Contrary to popular belief, therefore, Bradman played several fine knocks in the series apart from that exhilarating match-winning hundred in the second innings of the Melbourne Test. He scored at least a half-century in each of the other three Tests. Sure his prodigious run-getting had been contained by his own extraordinary standards, but he was still one of the best batsmen in the series. That was not all. He had decided that the way to tackle Bodyline was through attack. He knew that by merely defending against the dangerously bouncing deliveries, the bowlers would dominate and there was risk of being dismissed anyway. So he went on the offensive and scored at almost 4.5 runs per over (4.49 to be exact). When one considers that, in the four Tests that Bradman played, Australia’s run-rate was 2.97 runs per over, boosted of course by his own quick scoring, and England scored at an average of 2.23 runs an over, the true picture emerges. Bradman’s 75 runs per 100 balls were 15 runs higher than any of his teammates in the entire series. Doubtlessly, Bradman was striking the ball well but not getting the really big scores that set him apart from other top-class batsmen. Things did seem to be weighing heavily on his mind. Maybe he was suffering uncharacteristic lapses in concentration, perhaps distracted by his differences with the Australian Board of Control and disturbed by the tactics of the opponents.
Even so, only Sutcliffe and Hammond, with 440 runs each, scored more than his 396 runs, but they played five Tests. Just Paynter averaged higher at 61.33, helped by two not outs in his five innings. Bradman’s series average of 56.57 would make any great batsman, apart from himself, proud. The next best Australian was McCabe at 42.77. In this series no batsman scored mountains of runs as Hammond did in 1928-29, and Bradman in 1930. There were five centuries, all except Bradman’s in the first innings of the series, two great ones by Australians – McCabe and Bradman – and one each by Sutcliffe, Hammond and Pataudi.
Obviously, the bowlers enjoyed themselves more, Larwood’s was clearly the standout performance with 33 wickets at 19.51 apiece, well supported by his fast bowling partners, Gubby Allen (21 wickets at 28.23) and Bill Voce (15 wickets at 27.13). For Australia the great leggie Bill O’Reilly was brilliant with 27 wickets at an average of 26.81. The paceman Tim Wall (16 wickets at 25.56) and left-arm spinner Bert Ironmonger (15 wickets at 27) plugged away manfully.
In all first-class cricket during the season, Bradman scored 1171 runs at an average of 61.63, not without a customary double century – 238 against Victoria at Sydney. What was perhaps the most controversial season in the game’s history had come to an end, but the ramifications were to be felt for years to come.
Hobbs had been disgusted with Bodyline but was discreet while the tour was on. Not any more. On May 6, the day the team arrived back in England, the headlines in the London Star screamed ‘Hobbs Condemns Bodyline – Contrary to the Spirit of Cricket – Bodyline Dangerous and Not Good for the Game’. Australia put in place a special law to tackle Bodyline, and eventually MCC came up with one that was agreed to by all the Test-playing nations. Law 41.2 was adopted whereby not more than two fielders were allowed on the on-side behind the popping crease at the point of delivery. Law 42.8 under ‘Unfair Play’ stated that “The bowling of fast-short-pitched balls is unfair if, in the opinion of the umpire at the bowler’s end, it constitutes an attempt to intimidate the striker.”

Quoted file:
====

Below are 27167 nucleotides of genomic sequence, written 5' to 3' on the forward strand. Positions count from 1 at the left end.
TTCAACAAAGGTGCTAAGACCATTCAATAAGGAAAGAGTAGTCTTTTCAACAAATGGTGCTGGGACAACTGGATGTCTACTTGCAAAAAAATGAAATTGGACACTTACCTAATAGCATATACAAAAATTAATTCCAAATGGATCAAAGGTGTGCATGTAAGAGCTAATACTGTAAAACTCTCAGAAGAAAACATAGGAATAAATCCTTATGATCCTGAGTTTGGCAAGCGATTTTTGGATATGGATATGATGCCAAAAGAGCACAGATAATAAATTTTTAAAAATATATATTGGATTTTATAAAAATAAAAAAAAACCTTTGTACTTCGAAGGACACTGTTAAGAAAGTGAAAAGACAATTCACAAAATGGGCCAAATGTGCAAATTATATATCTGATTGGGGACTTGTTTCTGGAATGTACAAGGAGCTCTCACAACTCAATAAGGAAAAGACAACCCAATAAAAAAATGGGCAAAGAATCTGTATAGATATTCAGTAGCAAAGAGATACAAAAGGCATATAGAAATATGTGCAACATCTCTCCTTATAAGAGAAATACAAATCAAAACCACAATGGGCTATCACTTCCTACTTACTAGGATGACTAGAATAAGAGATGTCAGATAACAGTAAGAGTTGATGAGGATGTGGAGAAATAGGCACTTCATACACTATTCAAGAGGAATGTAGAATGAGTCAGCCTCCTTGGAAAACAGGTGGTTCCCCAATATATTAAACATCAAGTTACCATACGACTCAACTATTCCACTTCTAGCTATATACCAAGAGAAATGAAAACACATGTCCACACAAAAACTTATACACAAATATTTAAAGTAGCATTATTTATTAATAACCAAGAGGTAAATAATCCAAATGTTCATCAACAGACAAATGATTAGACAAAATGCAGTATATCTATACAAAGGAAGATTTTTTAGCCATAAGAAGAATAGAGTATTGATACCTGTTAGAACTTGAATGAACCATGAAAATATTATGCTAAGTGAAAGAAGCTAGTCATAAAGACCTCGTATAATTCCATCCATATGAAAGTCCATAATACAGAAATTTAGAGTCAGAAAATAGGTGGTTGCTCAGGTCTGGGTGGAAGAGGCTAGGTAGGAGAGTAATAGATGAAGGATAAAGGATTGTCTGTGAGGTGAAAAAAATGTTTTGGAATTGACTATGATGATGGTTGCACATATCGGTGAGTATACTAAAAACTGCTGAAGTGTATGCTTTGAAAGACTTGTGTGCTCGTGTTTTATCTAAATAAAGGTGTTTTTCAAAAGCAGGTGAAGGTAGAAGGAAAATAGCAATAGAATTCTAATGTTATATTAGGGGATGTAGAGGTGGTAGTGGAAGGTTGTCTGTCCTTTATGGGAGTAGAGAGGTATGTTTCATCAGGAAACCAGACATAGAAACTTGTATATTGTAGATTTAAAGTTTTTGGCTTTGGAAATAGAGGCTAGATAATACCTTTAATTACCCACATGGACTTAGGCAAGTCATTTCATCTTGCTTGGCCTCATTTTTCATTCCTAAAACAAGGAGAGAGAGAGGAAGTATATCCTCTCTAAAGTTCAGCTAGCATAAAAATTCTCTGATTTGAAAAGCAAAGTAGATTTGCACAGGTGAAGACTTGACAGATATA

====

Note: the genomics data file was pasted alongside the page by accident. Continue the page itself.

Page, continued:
All this happened because Jardine deployed leg-theory to stop Bradman’s unabated run-scoring ways. Leg-theory was not an entirely new concept as it had been used by Frank Foster for England and Warwick Armstrong for Australia on either side of the First World War. But the attacks had not been lethal because the bowlers were nowhere as fast or skillful as Larwood. This also reinforces Bob Wyatt assertion.
Sadly, Larwood never played Test cricket again. He had sustained a serious foot injury in the final Test, but it was the aftermath of Bodyline that really consumed him. It is, indeed, unfortunate that a great fast bowler should be remembered more for the diabolical method his captain resorted to, rather than for his superlative feats with the ball. The West Indies pacemen Constantine and Martindale bowled Bodyline at Jardine at Old Trafford in the 1933 series, but to his credit he faced up to it manfully, making 127 runs. He led England in the 1933-34 series in India, but on return announced that he would not turn out against Australia that summer, preferring the press box. That eased tensions all around. Even otherwise it had taken much reassurance on the part of the MCC about the manner in which the game would be played before the Australian Board of Control acquiesced to the tour.
Soon, Bradman would be back.
(Author Indra Vikram Singh can be contacted on email email@example.com).
‘Don’s Century’, published by Sporting Links, ISBN 978-81-901668-5-0.